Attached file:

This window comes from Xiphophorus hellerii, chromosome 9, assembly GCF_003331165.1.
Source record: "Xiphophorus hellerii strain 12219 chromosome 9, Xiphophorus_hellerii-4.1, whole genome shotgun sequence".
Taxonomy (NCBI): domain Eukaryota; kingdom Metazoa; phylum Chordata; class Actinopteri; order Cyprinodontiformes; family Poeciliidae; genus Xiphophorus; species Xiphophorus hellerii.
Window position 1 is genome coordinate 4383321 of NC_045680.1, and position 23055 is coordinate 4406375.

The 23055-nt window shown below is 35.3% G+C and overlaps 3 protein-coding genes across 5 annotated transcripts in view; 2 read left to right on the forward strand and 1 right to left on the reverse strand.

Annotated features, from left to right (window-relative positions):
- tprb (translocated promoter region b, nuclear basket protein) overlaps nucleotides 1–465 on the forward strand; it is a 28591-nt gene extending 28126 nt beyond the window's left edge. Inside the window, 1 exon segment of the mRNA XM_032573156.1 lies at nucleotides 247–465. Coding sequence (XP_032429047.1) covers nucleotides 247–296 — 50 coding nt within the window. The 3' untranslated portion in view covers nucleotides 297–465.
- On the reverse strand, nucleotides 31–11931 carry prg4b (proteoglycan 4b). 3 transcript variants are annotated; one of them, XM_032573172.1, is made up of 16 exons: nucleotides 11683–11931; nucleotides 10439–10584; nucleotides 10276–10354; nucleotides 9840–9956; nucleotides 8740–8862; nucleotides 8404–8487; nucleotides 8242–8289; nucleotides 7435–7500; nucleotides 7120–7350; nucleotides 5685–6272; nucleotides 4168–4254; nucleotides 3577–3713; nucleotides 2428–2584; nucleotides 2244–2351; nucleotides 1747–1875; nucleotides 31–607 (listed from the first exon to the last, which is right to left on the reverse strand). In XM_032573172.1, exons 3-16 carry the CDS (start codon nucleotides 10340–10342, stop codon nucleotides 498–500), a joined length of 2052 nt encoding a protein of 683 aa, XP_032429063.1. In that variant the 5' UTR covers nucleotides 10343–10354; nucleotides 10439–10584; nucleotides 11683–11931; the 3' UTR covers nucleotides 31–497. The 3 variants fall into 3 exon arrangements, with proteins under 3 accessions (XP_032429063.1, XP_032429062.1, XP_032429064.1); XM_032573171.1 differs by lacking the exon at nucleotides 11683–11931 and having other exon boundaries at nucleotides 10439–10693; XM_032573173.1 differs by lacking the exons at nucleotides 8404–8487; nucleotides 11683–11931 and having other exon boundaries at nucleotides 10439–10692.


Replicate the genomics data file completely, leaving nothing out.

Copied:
This window comes from Xiphophorus hellerii, chromosome 9, assembly GCF_003331165.1.
Source record: "Xiphophorus hellerii strain 12219 chromosome 9, Xiphophorus_hellerii-4.1, whole genome shotgun sequence".
Taxonomy (NCBI): domain Eukaryota; kingdom Metazoa; phylum Chordata; class Actinopteri; order Cyprinodontiformes; family Poeciliidae; genus Xiphophorus; species Xiphophorus hellerii.
Window position 1 is genome coordinate 4383321 of NC_045680.1, and position 23055 is coordinate 4406375.

The 23055-nt window shown below is 35.3% G+C and overlaps 3 protein-coding genes across 5 annotated transcripts in view; 2 read left to right on the forward strand and 1 right to left on the reverse strand.

Annotated features, from left to right (window-relative positions):
- tprb (translocated promoter region b, nuclear basket protein) overlaps nucleotides 1–465 on the forward strand; it is a 28591-nt gene extending 28126 nt beyond the window's left edge. Inside the window, 1 exon segment of the mRNA XM_032573156.1 lies at nucleotides 247–465. Coding sequence (XP_032429047.1) covers nucleotides 247–296 — 50 coding nt within the window. The 3' untranslated portion in view covers nucleotides 297–465.
- On the reverse strand, nucleotides 31–11931 carry prg4b (proteoglycan 4b). 3 transcript variants are annotated; one of them, XM_032573172.1, is made up of 16 exons: nucleotides 11683–11931; nucleotides 10439–10584; nucleotides 10276–10354; nucleotides 9840–9956; nucleotides 8740–8862; nucleotides 8404–8487; nucleotides 8242–8289; nucleotides 7435–7500; nucleotides 7120–7350; nucleotides 5685–6272; nucleotides 4168–4254; nucleotides 3577–3713; nucleotides 2428–2584; nucleotides 2244–2351; nucleotides 1747–1875; nucleotides 31–607 (listed from the first exon to the last, which is right to left on the reverse strand). In XM_032573172.1, exons 3-16 carry the CDS (start codon nucleotides 10340–10342, stop codon nucleotides 498–500), a joined length of 2052 nt encoding a protein of 683 aa, XP_032429063.1. In that variant the 5' UTR covers nucleotides 10343–10354; nucleotides 10439–10584; nucleotides 11683–11931; the 3' UTR covers nucleotides 31–497. The 3 variants fall into 3 exon arrangements, with proteins under 3 accessions (XP_032429063.1, XP_032429062.1, XP_032429064.1); XM_032573171.1 differs by lacking the exon at nucleotides 11683–11931 and having other exon boundaries at nucleotides 10439–10693; XM_032573173.1 differs by lacking the exons at nucleotides 8404–8487; nucleotides 11683–11931 and having other exon boundaries at nucleotides 10439–10692.